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Economics Essay Monopoly Power

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Explain how welfare loss may result from monopoly power. (10 marks) 

Welfare loss equals to loss of a portion of social surplus that arises when marginal social benefits are not equal to marginal social costs, due to market failure. Market failure refers to when the market fails to allocate resources efficiently, or to provide the quantity and combination of goods and services wanted by society. Market failure results in allocative inefficiency where too much or too little of goods or services are produced ad consumed from the point of view what is socially desirable. Monopoly power occurs when a firm has the ability to control the price of the product it sells. Market power can be achieved by obtaining as little as 25% market share.
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Monopoly power causes market failure and allocative and productive inefficiency. Consumer surplus in monopoly (area C), is smaller than area A in perfect competition. Part of producer surplus comes from part A because price has risen from Ppc to Pm. Area E, which represents welfare loss, exists because the quantity in monopoly has been decreased from Qpc to Qm.

Producer surplus in monopoly has increased, because a fraction was taken away from the consumer surplus (area C), and it has also lost area F (which represents welfare loss). The monopoly’s higher price and lower quantity has causes E + F. MC does no longer equal MB=D. Consumers are not getting the quantity desired because MB is larger than MC (at Qm), which causes an under allocation of resources.

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Allocative efficiency occurs when P = MC at profit maximising level of output. However, a monopolist’s price (Pm) is higher than MC. Therefor, allocative inefficiency occurs in a monopoly. Productive efficiency takes place when the quantity produced equals to the minimum ATC.  Qm is not at the minimum level of ATC; therefore, there is productive inefficiency.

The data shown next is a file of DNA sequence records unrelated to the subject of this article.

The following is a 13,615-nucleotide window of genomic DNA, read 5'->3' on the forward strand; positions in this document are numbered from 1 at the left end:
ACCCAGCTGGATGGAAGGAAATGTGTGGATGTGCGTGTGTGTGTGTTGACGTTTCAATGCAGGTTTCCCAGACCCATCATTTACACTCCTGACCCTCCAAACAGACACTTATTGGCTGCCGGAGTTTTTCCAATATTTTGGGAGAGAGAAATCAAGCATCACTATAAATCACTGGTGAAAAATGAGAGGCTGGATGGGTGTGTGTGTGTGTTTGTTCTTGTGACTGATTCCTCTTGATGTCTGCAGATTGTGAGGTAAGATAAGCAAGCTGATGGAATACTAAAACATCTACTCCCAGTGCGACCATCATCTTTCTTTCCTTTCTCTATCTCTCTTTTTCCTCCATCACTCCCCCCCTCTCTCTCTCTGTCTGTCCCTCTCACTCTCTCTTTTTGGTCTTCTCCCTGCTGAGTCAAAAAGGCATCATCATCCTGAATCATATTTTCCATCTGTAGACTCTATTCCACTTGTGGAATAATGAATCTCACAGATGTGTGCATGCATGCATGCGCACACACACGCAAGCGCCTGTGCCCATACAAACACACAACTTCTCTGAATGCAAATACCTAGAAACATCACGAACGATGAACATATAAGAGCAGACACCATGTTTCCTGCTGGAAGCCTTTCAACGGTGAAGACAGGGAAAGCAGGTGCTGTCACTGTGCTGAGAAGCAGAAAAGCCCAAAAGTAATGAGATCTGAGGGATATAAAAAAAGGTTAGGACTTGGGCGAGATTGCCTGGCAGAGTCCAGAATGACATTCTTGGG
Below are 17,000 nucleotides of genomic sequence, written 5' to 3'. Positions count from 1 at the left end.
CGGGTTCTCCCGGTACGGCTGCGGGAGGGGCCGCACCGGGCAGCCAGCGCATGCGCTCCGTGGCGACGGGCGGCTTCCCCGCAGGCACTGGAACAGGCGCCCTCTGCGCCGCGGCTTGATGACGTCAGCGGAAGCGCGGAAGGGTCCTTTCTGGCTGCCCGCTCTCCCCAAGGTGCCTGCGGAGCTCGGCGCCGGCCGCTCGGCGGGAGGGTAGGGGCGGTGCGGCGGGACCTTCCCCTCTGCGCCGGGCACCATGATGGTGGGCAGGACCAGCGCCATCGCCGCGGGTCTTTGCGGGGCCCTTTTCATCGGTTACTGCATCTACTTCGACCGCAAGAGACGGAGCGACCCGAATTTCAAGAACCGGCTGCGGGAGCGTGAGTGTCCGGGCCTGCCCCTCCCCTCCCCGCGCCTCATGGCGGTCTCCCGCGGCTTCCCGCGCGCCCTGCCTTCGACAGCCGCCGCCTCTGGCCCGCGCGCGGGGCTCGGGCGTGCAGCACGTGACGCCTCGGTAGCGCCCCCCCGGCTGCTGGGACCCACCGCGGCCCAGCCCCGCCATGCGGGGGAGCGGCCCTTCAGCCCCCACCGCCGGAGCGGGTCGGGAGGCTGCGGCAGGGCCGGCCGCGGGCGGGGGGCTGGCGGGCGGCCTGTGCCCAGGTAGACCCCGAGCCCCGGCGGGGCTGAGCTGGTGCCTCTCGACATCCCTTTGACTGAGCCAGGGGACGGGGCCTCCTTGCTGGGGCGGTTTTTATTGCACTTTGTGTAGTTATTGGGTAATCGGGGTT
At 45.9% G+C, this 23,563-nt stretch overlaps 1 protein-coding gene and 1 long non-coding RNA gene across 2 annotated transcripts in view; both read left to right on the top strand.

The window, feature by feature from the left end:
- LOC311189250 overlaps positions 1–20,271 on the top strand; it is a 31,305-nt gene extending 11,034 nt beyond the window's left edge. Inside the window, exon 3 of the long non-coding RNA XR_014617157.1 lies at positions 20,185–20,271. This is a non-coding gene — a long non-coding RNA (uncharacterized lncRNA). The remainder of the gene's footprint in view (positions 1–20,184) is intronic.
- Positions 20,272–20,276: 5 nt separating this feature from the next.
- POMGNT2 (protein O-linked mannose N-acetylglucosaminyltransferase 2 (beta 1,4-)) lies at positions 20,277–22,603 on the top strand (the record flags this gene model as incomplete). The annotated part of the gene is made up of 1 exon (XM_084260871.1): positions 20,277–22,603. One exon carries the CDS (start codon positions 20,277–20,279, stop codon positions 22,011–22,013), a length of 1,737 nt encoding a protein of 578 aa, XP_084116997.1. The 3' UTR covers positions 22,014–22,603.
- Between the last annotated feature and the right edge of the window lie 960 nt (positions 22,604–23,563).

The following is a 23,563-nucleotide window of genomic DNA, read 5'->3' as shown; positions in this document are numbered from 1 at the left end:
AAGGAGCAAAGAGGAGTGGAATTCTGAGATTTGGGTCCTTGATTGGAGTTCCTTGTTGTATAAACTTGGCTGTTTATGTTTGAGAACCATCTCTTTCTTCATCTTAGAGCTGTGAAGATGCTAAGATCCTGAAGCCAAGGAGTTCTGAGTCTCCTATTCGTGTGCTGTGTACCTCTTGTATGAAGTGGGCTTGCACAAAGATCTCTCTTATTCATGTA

Google and Monsanto are great and famous examples of monopolists as they both acquire 90% of the market share within their own market, meaning they are price makers and not price takers.

(b) Discuss the effectiveness of government policies (legislation and regulation) to reduce monopoly power. (15 marks)

Government intervention equals to the practice of a government interfering in markets, to prevent the free functioning of the market, usually for the purpose of achieving particular economic or social objectives. Governments tend to evaluate that the disadvantages outweigh the advantages of a monopoly market.

Many governments try to promote healthy competition and prevent collusion between oligopolistic firms. The objective is to prevent monopolistic behaviour by one or a group of firms, and therfore achieve a greater allocative efficiency. Microsoft has been guilty of restricting consumer choice and preventing from competitor firms from selling operating systems, thus maintaining its monopoly within the market. A government can prevent this by requiring companies to pay fines or break the company up into smaller companies (so there s no more monopoly). However, there are some problems as anti competitive behaviour laws are very ambiguous and open to interpretation. Firms collude secretly; making it difficult for law enforces to find evidence.

Firms merge together to increase their economies of scale or an interest in firm growth, or wanting to become a monopoly. This can be an issue because when too many firms merge together, they can acquire a too large monopoly power. Ideological differences amongst governments can lead to similar merges being approved in one country but denied to be allowed to merge in another country.

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It is not in a society’s best interest to break up a natural monopoly, as this would result in higher ATC and would be inefficient. We can see on the diagram above that an unregulated frim would produce at Qm and sell at price Pm (because of the MC = MR rule). The firm will make an economic profit of a-b. A government can regulate this sort of behaviour by applying marginal cost pricing. The most optimal policy would to force the monopoly to produce at P = MC, since allocative efficiency would be achieved. The intersection of AR and MC causes price to go to Pmc and Quantity Qmc. Quantity has increased from Qm to Qmc and Price has fallen from Pm to Pmc. This is a socially desirable level. However this policy does have its drawbacks, as the natural monopolist will suffer losses. Pmc lies below the ATC Curve. The firm can’t cover their costs (loss per unit is given by c-d). Although MC pricing leads to an efficient solution, it is impractical, as the losses forced on the monopolist would make it go out of business in the long run.



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